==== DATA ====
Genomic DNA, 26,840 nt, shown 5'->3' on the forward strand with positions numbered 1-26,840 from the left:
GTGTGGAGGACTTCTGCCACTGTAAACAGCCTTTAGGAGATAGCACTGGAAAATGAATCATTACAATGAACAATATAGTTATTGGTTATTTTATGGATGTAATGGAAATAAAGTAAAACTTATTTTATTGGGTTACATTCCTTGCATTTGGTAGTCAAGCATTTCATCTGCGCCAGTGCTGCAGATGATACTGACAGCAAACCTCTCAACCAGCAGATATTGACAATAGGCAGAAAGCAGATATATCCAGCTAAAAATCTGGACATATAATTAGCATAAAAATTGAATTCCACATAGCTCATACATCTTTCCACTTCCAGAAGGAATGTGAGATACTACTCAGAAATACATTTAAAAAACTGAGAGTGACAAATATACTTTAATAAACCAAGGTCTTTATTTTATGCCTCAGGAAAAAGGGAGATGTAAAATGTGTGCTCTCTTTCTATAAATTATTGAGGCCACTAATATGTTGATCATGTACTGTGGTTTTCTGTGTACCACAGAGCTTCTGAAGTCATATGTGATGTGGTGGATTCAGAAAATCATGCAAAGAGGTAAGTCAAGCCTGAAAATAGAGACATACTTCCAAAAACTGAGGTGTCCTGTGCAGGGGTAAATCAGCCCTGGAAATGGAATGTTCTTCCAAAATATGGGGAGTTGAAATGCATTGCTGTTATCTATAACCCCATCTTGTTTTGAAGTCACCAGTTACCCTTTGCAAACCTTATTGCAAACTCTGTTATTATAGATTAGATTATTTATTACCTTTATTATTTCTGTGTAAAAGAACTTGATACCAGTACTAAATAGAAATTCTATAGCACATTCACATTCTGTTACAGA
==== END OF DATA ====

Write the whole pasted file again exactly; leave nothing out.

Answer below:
Genomic DNA, 26,840 nt, shown 5'->3' on the forward strand with positions numbered 1-26,840 from the left:
GTGTGGAGGACTTCTGCCACTGTAAACAGCCTTTAGGAGATAGCACTGGAAAATGAATCATTACAATGAACAATATAGTTATTGGTTATTTTATGGATGTAATGGAAATAAAGTAAAACTTATTTTATTGGGTTACATTCCTTGCATTTGGTAGTCAAGCATTTCATCTGCGCCAGTGCTGCAGATGATACTGACAGCAAACCTCTCAACCAGCAGATATTGACAATAGGCAGAAAGCAGATATATCCAGCTAAAAATCTGGACATATAATTAGCATAAAAATTGAATTCCACATAGCTCATACATCTTTCCACTTCCAGAAGGAATGTGAGATACTACTCAGAAATACATTTAAAAAACTGAGAGTGACAAATATACTTTAATAAACCAAGGTCTTTATTTTATGCCTCAGGAAAAAGGGAGATGTAAAATGTGTGCTCTCTTTCTATAAATTATTGAGGCCACTAATATGTTGATCATGTACTGTGGTTTTCTGTGTACCACAGAGCTTCTGAAGTCATATGTGATGTGGTGGATTCAGAAAATCATGCAAAGAGGTAAGTCAAGCCTGAAAATAGAGACATACTTCCAAAAACTGAGGTGTCCTGTGCAGGGGTAAATCAGCCCTGGAAATGGAATGTTCTTCCAAAATATGGGGAGTTGAAATGCATTGCTGTTATCTATAACCCCATCTTGTTTTGAAGTCACCAGTTACCCTTTGCAAACCTTATTGCAAACTCTGTTATTATAGATTAGATTATTTATTACCTTTATTATTTCTGTGTAAAAGAACTTGATACCAGTACTAAATAGAAATTCTATAGCACATTCACATTCTGTTACAGA